Mar 12, 2014
The War Against the Poor
Posted on Nov 7, 2011
By Frances Fox Piven
In part, all of this was the inevitable fallout from a decades-long business mobilization to reduce labor costs by weakening unions and changing public policies that protected workers and those same unions. As a result, National Labor Board decisions became far less favorable to both workers and unions, workplace regulations were not enforced, and the minimum wage lagged far behind inflation.
Inevitably, the overall impact of the campaign to reduce labor’s share of national earnings meant that a growing number of Americans couldn’t earn even a poverty-level livelihood—and even that’s not the whole of it. The poor and the programs that assisted them were the objects of a full-bore campaign directed specifically at them.
Campaigning Against the Poor
This attack began even while the Black Freedom Movement of the 1960s was in full throttle. It was already evident in the failed 1964 presidential campaign of Republican Barry Goldwater, as well as in the recurrent campaigns of sometime Democrat and segregationist governor of Alabama George Wallace. Richard Nixon’s presidential bid in 1968 picked up on the theme.
In the process, resurgent Republicans tried to defeat Democrats at the polls by associating them with blacks and with liberal policies meant to alleviate poverty. One result was the infamous “war on drugs” that largely ignored major traffickers in favor of the lowest level offenders in inner-city communities. Along with that came a massive program of prison building and incarceration, as well as the wholesale “reform” of the main means-tested cash assistance program, Aid to Families of Dependent Children. This politically driven attack on the poor proved just the opening drama in a decades-long campaign launched by business and the organized right against workers.
This was not only war against the poor, but the very “class war” that Republicans now use to brand just about any action they don’t like. In fact, class war was the overarching goal of the campaign, something that would soon enough become apparent in policies that led to a massive redistribution of the burden of taxation, the cannibalization of government services through privatization, wage cuts and enfeebled unions, and the deregulation of business, banks, and financial institutions.
The poor—and blacks—were an endlessly useful rhetorical foil, a propagandistic distraction used to win elections and make bigger gains. Still, the rhetoric was important. A host of new think tanks, political organizations, and lobbyists in Washington D.C. promoted the message that the country’s problems were caused by the poor whose shiftlessness, criminal inclinations, and sexual promiscuity were being indulged by a too-generous welfare system.
Genuine suffering followed quickly enough, along with big cuts in the means-tested programs that helped the poor. The staging of the cuts was itself enwreathed in clouds of propaganda, but cumulatively they frayed the safety net that protected both the poor and workers, especially low-wage ones, which meant women and minorities. When Ronald Reagan entered the Oval Office in 1980, the path had been smoothed for huge cuts in programs for poor people, and by the 1990s the Democrats, looking for electoral strategies that would raise campaign dollars from big business and put them back in power, took up the banner. It was Bill Clinton, after all, who campaigned on the slogan “end welfare as we know it.”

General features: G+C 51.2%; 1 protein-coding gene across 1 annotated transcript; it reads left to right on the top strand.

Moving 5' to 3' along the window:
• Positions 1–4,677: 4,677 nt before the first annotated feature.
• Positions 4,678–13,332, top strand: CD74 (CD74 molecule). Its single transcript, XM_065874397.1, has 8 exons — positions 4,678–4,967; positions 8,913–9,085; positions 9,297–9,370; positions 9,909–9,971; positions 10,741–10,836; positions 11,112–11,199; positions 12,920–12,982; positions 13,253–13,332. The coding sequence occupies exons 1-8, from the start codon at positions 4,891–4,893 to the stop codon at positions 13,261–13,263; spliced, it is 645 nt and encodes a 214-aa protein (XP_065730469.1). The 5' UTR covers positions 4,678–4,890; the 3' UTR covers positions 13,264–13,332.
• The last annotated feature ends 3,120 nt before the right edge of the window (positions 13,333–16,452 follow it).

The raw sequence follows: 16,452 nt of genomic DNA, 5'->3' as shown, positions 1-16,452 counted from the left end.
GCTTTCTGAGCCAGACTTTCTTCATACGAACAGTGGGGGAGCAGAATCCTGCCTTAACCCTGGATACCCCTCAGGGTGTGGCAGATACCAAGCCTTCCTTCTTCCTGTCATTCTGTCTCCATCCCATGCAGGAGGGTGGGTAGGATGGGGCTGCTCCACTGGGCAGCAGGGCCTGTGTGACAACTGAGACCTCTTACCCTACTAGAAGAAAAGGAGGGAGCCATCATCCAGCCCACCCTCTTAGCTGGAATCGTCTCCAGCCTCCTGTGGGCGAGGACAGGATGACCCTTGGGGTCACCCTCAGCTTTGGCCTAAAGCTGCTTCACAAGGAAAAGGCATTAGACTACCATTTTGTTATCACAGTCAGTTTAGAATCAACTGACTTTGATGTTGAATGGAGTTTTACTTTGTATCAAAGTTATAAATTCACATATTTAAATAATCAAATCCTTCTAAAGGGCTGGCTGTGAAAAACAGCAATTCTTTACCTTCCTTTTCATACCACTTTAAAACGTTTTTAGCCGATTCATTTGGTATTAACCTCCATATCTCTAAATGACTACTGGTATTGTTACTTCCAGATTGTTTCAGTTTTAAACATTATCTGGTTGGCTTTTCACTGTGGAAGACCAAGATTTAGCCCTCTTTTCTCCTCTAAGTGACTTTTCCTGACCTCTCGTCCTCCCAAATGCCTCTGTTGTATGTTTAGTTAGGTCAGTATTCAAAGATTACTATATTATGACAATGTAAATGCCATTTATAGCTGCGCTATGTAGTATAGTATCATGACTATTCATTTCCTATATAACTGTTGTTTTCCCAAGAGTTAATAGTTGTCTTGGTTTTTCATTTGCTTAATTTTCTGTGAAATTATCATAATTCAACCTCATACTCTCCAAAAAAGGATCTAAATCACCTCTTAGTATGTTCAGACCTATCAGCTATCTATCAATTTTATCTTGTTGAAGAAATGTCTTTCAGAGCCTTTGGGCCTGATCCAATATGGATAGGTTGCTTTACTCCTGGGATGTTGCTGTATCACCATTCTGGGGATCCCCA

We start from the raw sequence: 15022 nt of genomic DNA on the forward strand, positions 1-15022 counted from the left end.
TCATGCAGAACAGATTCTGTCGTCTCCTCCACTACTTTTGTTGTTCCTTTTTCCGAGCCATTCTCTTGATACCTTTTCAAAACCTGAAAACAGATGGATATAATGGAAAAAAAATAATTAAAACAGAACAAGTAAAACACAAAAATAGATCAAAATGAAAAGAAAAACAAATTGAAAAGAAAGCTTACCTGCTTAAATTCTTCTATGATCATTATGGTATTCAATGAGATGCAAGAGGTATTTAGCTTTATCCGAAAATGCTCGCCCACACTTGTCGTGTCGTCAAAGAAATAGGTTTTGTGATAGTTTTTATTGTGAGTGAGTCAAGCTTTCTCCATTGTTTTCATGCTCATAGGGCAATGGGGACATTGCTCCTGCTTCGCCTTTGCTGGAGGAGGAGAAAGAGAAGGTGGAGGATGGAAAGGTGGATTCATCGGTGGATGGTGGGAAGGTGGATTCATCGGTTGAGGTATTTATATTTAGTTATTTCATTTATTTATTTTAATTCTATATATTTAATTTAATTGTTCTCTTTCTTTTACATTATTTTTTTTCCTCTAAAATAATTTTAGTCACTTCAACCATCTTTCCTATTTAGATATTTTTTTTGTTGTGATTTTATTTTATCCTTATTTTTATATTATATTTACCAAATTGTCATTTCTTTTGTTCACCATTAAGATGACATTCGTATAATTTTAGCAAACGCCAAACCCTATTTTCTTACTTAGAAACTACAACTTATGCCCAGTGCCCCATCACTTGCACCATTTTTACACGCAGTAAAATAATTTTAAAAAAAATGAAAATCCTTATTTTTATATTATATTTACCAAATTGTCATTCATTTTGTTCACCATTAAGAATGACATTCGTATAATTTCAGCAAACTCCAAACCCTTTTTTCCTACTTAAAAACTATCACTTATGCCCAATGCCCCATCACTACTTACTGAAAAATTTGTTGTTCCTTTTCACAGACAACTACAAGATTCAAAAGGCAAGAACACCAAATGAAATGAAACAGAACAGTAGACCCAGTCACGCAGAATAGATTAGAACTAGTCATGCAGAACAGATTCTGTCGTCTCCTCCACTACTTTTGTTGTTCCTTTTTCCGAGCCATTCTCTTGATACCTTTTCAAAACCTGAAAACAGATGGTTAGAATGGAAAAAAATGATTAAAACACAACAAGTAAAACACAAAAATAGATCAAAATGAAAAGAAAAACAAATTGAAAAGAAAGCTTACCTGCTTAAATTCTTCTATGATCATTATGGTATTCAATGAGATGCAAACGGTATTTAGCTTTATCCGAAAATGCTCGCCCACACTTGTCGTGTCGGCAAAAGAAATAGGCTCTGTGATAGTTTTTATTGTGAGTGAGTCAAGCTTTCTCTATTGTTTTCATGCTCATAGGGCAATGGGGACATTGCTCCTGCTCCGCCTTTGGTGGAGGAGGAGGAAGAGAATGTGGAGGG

A Movement for a Moral Economy
The war against the poor at the federal level was soon matched in state capitols where organizations like the American Federation for Children, the American Legislative Exchange Council, the Institute for Liberty, and the State Policy Network went to work. Their lobbying agenda was ambitious, including the large-scale privatization of public services, business tax cuts, the rollback of environmental regulations and consumer protections, crippling public sector unions, and measures (like requiring photo identification) that would restrict the access students and the poor had to the ballot. But the poor were their main public target and again, there were real life consequences—welfare cutbacks, particularly in the Aid to Families with Dependent Children program, and a law-and-order campaign that resulted in the massive incarceration of black men.
The Great Recession sharply worsened these trends. The Economic Policy Institute reports that the typical working-age household, which had already seen a decline of roughly $2,300 in income between 2000 and 2006, lost another $2,700 between 2007 and 2009. And when “recovery” arrived, however uncertainly, it was mainly in low-wage industries, which accounted for nearly half of what growth there was. Manufacturing continued to contract, while the labor market lost 6.1% of payroll employment. New investment, when it occurred at all, was more likely to be in machinery than in new workers, so unemployment levels remain alarmingly high. In other words, the recession accelerated ongoing market trends toward lower-wage and ever more insecure employment.
The recession also prompted further cutbacks in welfare programs. Because cash assistance has become so hard to get, thanks to so-called welfare reform, and fallback state-assistance programs have been crippled, the federal food stamp program has come to carry much of the weight in providing assistance to the poor. Renamed the “Supplemental Nutritional Assistance Program,” it was boosted by funds provided in the Recovery Act, and benefits temporarily rose, as did participation. But Congress has repeatedly attempted to slash the program’s funds, and even to divert some of them into farm subsidies, while efforts, not yet successful, have been made to deny food stamps to any family that includes a worker on strike.
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